Breakthrough in AIDS treatment?

Tel Aviv University researchers have developed a new method to fight the HI virus that could lead to a type of AIDS immunodeficiency disease vaccine. The scientists’ study was published last week in the journal Nature. “We have developed an innovative treatment that can defeat the virus with a single injection and has the potential to significantly improve patients’ conditions,” said study leader Adi Barzel.

ANTIBODY So far there are quite effective ways to relieve the symptoms of immunodeficiency disease for those affected, but no cure. The HI virus attacks the body’s white blood cells, weakening the immune system.

Tel Aviv scientists, in collaboration with other Israeli and US researchers, have now genetically engineered white blood cells type B so that they can secrete anti-HIV antibodies. The method has already been shown to be successful in animal experiments.

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During treatment, patients are injected with these blood cells. They aim to induce the immune system to form antibodies and thus to fight viruses, bacteria and other invaders.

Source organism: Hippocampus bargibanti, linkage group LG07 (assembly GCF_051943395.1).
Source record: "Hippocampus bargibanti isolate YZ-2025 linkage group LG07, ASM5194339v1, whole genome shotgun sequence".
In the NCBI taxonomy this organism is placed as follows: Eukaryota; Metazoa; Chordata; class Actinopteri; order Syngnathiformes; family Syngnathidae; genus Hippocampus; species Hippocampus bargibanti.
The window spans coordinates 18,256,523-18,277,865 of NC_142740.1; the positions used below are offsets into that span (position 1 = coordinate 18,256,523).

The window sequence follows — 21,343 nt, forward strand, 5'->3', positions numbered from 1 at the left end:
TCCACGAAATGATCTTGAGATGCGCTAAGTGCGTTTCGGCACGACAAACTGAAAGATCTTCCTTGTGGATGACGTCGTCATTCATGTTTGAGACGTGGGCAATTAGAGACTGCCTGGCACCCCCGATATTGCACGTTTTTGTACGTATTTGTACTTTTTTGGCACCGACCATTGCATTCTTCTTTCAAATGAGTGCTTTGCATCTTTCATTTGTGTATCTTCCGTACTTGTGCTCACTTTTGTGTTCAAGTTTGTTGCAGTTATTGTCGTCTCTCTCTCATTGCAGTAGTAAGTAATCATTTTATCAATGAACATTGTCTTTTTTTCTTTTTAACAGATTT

RACE TO ARMAMENTS When the genetically modified B cells encounter the HI virus in the body, the B cells would be stimulated to divide and multiply. “We use the true cause of the disease to fight it,” says Barzel. “As the virus changes, the B lymphocytes change accordingly to fight it, so we created the first drug that can evolve in the body and defeat viruses in the ‘arms race’.”

The scientist went on to say that the antibodies were produced from the blood and made sure they could actually neutralize the HI virus in the lab plate. “All test animals that were treated in this way reacted and had elevated levels of the desired antibody in their blood,” Barzel continues.

Now it is hoped that the technology will lead to the production of a drug against AIDS and other infectious diseases in the coming years, he added. The results of the Israeli researchers could also be useful for cancer therapy. month

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